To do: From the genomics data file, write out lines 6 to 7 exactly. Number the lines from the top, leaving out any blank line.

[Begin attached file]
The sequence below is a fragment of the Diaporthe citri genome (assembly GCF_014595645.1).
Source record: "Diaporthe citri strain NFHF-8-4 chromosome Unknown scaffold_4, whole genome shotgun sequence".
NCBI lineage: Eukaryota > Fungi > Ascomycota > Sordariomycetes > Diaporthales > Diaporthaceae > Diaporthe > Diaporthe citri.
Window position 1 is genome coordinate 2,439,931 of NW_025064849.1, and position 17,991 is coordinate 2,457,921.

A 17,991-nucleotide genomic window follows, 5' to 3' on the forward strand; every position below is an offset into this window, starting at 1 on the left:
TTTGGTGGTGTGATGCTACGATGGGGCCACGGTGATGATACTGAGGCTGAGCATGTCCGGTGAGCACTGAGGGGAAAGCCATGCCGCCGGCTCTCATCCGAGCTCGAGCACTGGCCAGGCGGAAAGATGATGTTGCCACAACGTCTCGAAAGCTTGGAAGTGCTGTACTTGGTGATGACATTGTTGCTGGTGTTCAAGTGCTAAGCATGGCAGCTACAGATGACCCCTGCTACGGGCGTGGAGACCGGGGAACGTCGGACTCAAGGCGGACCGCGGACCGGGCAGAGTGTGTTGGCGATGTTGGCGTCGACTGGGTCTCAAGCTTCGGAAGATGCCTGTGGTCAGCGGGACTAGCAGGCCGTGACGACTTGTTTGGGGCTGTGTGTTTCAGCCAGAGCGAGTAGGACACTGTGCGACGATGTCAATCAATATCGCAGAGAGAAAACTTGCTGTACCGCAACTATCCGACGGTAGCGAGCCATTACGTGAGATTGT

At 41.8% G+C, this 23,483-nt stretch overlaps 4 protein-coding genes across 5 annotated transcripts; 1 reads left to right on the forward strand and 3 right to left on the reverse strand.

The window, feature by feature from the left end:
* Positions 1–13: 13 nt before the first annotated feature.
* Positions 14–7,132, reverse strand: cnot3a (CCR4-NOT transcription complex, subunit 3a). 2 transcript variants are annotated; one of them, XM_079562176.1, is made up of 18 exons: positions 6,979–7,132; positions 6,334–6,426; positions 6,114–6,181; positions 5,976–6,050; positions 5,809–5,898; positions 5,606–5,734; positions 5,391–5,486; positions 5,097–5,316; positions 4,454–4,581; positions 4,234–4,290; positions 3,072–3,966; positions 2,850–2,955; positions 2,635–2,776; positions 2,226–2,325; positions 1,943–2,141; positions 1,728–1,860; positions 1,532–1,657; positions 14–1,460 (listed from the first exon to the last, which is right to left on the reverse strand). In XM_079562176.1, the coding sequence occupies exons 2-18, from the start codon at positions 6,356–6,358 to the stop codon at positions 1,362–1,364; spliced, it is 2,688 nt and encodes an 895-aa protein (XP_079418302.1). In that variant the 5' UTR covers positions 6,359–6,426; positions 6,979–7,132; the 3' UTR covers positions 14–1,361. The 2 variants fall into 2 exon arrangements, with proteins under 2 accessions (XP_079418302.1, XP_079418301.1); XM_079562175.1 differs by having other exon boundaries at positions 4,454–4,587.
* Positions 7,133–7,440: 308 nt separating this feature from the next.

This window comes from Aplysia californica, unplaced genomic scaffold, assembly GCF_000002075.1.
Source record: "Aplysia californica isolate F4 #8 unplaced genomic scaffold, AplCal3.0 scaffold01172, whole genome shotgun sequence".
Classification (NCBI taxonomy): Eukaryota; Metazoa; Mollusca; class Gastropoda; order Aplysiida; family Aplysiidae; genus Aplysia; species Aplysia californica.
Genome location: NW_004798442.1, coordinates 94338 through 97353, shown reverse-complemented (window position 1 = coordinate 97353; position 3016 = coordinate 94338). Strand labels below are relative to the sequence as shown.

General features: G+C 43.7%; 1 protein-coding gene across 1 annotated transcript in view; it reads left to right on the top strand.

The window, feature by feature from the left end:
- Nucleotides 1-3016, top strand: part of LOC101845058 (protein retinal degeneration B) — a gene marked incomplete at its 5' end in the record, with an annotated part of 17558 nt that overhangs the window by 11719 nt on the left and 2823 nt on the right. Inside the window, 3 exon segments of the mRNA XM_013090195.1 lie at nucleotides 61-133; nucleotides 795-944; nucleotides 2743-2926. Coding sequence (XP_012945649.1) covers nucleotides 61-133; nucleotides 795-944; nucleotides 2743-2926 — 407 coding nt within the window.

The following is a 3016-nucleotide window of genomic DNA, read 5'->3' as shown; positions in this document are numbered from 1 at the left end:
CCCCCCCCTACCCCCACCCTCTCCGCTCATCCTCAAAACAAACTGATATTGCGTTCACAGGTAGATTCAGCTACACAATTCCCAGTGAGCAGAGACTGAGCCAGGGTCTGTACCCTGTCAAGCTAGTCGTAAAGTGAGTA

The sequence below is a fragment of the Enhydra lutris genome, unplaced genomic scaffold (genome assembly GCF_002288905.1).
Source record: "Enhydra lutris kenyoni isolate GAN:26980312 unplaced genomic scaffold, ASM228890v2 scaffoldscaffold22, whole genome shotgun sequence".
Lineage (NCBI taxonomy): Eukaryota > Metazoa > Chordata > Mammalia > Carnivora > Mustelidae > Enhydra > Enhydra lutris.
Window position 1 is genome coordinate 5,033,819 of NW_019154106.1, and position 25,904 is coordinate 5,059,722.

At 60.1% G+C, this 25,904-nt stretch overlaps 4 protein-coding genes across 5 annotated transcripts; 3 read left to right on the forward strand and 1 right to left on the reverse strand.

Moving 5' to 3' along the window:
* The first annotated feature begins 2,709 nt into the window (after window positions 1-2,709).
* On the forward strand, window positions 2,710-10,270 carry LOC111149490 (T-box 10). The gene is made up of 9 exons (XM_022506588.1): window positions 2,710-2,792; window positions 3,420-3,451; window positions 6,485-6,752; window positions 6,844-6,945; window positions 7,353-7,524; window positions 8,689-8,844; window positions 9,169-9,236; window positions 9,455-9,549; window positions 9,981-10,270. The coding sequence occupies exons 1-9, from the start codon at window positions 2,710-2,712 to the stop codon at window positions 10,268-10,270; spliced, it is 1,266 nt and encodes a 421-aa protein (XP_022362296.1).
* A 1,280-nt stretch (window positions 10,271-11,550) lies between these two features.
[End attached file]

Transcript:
TTTGGTGGTGTGATGCTACGATGGGGCCACGGTGATGATACTGAGGCTGAGCATGTCCGGTGAGCACTGAGGGGAAAGCCATGCCGCCGGCTCTCATCCGAGCTCGAGCACTGGCCAGGCGGAAAGATGATGTTGCCACAACGTCTCGAAAGCTTGGAAGTGCTGTACTTGGTGATGACATTGTTGCTGGTGTTCAAGTGCTAAGCATGGCAGCTACAGATGACCCCTGCTACGGGCGTGGAGACCGGGGAACGTCGGACTCAAGGCGGACCGCGGACCGGGCAGAGTGTGTTGGCGATGTTGGCGTCGACTGGGTCTCAAGCTTCGGAAGATGCCTGTGGTCAGCGGGACTAGCAGGCCGTGACGACTTGTTTGGGGCTGTGTGTTTCAGCCAGAGCGAGTAGGACACTGTGCGACGATGTCAATCAATATCGCAGAGAGAAAACTTGCTGTACCGCAACTATCCGACGGTAGCGAGCCATTACGTGAGATTGT

At 41.8% G+C, this 23,483-nt stretch overlaps 4 protein-coding genes across 5 annotated transcripts; 1 reads left to right on the forward strand and 3 right to left on the reverse strand.